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B.C. eateries, pubs seeing steepest sales drops among provinces

Sales declines in January were evident on year-over-year and month-over month bases.
Earls opened a new location at the Amazing Brentwood last year, just steps from the Millennium SkyTrain line

B.C. restaurants, pubs and bars are enduring steeper drops in sales than any other province, according to Statistics Canada data released Monday. 

Industry advocates say that this is because it costs more to live in this province than in others, and the Bank of Canada's decision to keep interest rates at five per cent since July has crimped consumer budgets. Canada's five-per-cent interest rate is higher than any time since 2001.

The nation's number cruncher said today that, in seasonally adjusted terms, B.C. food services and drinking places saw a 6.9-per-cent decline, to $1.324 billion in January, compared with December. That drop towered over Saskatchewan's 2.3-per-cent drop in those sales in those months. The next highest percentage declines in those sales in those months among provinces was in Quebec (1.2 per cent) and Ontario (1.1 per cent).

January is a slow month for the restaurant sector, compared with December, when many hold holiday parties and people generally socialize more.

B.C.'s hospitality industry's struggles, however, also showed up on a year-over-year basis.

Compared with January 2023, B.C. restaurants, pubs and bars in January saw a 2.8-per-cent decline, on a seasonally adjusted basis. The only other province with a year-over-year monthly decline in sales for food services and drinks was Quebec, where sales fell 0.76-per-cent in January.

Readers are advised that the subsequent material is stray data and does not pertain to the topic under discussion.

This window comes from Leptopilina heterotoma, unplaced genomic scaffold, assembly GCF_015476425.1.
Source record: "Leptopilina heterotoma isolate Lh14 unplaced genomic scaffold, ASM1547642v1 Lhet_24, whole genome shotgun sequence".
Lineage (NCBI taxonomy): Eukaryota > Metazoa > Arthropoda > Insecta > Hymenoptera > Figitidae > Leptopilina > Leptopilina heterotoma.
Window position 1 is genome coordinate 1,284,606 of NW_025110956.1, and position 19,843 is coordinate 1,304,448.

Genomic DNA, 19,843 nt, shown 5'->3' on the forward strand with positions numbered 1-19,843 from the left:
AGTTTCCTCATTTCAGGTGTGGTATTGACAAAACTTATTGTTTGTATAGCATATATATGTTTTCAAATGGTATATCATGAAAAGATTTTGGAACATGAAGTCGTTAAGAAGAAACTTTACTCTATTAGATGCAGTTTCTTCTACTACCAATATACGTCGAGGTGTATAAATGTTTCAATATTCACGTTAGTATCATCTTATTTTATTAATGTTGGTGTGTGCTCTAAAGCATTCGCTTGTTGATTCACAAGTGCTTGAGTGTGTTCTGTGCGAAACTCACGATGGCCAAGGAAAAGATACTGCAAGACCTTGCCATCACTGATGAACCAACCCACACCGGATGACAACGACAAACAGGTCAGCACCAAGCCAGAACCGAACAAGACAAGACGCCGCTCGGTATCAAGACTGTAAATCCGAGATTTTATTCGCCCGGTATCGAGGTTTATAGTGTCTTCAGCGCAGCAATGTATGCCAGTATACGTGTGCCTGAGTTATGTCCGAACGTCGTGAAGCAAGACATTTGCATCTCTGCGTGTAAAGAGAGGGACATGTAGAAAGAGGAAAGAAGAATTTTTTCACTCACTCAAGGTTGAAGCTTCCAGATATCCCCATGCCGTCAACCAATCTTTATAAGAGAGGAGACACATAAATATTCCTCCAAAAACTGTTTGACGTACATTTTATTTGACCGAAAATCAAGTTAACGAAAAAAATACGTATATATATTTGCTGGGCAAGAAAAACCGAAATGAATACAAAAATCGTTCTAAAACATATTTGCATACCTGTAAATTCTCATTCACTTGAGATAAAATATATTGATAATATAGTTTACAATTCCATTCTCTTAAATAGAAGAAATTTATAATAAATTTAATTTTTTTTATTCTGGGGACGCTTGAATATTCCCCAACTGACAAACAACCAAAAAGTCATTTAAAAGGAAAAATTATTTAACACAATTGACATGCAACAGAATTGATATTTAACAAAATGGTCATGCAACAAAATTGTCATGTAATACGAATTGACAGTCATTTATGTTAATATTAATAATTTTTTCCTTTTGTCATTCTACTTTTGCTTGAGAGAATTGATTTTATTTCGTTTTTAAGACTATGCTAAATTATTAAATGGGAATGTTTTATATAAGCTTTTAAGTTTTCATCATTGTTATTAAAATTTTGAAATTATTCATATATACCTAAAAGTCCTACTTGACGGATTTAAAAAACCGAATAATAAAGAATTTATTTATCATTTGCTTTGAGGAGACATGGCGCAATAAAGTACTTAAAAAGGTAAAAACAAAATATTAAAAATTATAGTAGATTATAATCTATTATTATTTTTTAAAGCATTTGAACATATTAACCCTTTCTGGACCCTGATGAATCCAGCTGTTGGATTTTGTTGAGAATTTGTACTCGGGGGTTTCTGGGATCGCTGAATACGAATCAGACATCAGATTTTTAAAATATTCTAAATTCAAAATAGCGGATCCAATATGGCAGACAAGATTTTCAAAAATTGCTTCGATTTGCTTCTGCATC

The year-over-year sales decline in B.C. comes despite some restaurant and bar owners able to charge higher prices. Food prices across Canada rose 5.1 per cent in that time period, while alcohol prices increased by about 5.3 per cent, according to Statistics Canada. 

A recent Bank of Canada Business Outlook Survey, however, found that the share of businesses planning larger-than-normal price increases in the next year fell to 37 per cent in the fourth quarter of 2023, down from 42 per cent in the previous quarter. 

"People are still going out, and people are still buying things from liquor retailers and others, but they're doing it less often," Alliance of Beverage Licensees executive director Jeff Guignard told BIV.

"When they do, they're spending a little less. Customers don't come in and tell us why they're spending less, but we know our costs have gone up for groceries and insurance and rent, and everything else."

He said that one of the biggest days of the year in his sector is St. Patrick's Day. This year, fewer people went to bars on that day and those who did spent less and stayed out for a shorter time period, he added. 

BC Restaurant and Foodservices Association CEO Ian Tostenson agreed with his assessment. 

"We're seeing much more activity in happy hours, so the revenue is not there," he said. "You get the people but they are spending less."

He said he has spoken with several restaurant owners who said that while there can be a late afternoon boom in business, the number of customers who come in mid-evening for dinner is much lower than it was a year ago. 

The pandemic-era shift in spending toward suburban restaurants, compared with those downtown, has started to reverse, Tostenson added. He said he thinks this might be an indication that people are starting to go back to downtown offices more often. 

Both Tostenson and Guignard pointed to a Restaurants Canada report that cited Office of the Superintendent of Bankruptcy statistics showing that the number of restaurant bankruptcies in Canada jumped to 121 in January – the highest number of monthly bankruptcies in more than a decade and a 112-per-cent increase, compared with January 2023.

Tostenson had sounded a warning that between 10 and 14 per cent of the more than 15,000 restaurants in the province could close as a result of the federal government not extending its deadline for repaying CEBA loans past Jan. 18. 

He said that while some restaurants have closed, many are continuing on for now, and may or may not be able to make required loan payments.

Another factor that could have played into lower B.C. food-service sales in January was that the province suffered unseasonably cold weather for much of a week in mid-January. That freeze also impacted Alberta and other parts of the country. 

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